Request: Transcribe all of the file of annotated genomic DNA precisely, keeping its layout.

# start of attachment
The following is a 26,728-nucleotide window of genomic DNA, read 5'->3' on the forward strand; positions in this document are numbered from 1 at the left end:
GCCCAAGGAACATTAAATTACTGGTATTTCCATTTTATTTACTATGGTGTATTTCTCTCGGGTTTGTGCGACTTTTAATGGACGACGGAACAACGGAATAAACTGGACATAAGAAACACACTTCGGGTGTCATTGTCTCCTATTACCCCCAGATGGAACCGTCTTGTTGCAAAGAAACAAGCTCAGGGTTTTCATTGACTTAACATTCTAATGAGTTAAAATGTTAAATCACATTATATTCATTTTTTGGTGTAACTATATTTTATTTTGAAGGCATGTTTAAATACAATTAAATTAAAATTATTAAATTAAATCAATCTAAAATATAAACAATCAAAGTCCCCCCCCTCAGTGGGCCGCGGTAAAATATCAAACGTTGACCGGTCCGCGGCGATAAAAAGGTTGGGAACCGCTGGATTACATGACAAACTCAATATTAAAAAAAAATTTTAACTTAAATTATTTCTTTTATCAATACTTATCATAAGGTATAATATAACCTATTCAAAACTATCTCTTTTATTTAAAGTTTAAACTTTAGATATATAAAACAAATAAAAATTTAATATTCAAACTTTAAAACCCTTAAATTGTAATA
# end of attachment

The following is a 26,728-nucleotide window of genomic DNA, read 5'->3' on the forward strand; positions in this document are numbered from 1 at the left end:
GCCCAAGGAACATTAAATTACTGGTATTTCCATTTTATTTACTATGGTGTATTTCTCTCGGGTTTGTGCGACTTTTAATGGACGACGGAACAACGGAATAAACTGGACATAAGAAACACACTTCGGGTGTCATTGTCTCCTATTACCCCCAGATGGAACCGTCTTGTTGCAAAGAAACAAGCTCAGGGTTTTCATTGACTTAACATTCTAATGAGTTAAAATGTTAAATCACATTATATTCATTTTTTGGTGTAACTATATTTTATTTTGAAGGCATGTTTAAATACAATTAAATTAAAATTATTAAATTAAATCAATCTAAAATATAAACAATCAAAGTCCCCCCCCTCAGTGGGCCGCGGTAAAATATCAAACGTTGACCGGTCCGCGGCGATAAAAAGGTTGGGAACCGCTGGATTACATGACAAACTCAATATTAAAAAAAAATTTTAACTTAAATTATTTCTTTTATCAATACTTATCATAAGGTATAATATAACCTATTCAAAACTATCTCTTTTATTTAAAGTTTAAACTTTAGATATATAAAACAAATAAAAATTTAATATTCAAACTTTAAAACCCTTAAATTGTAATA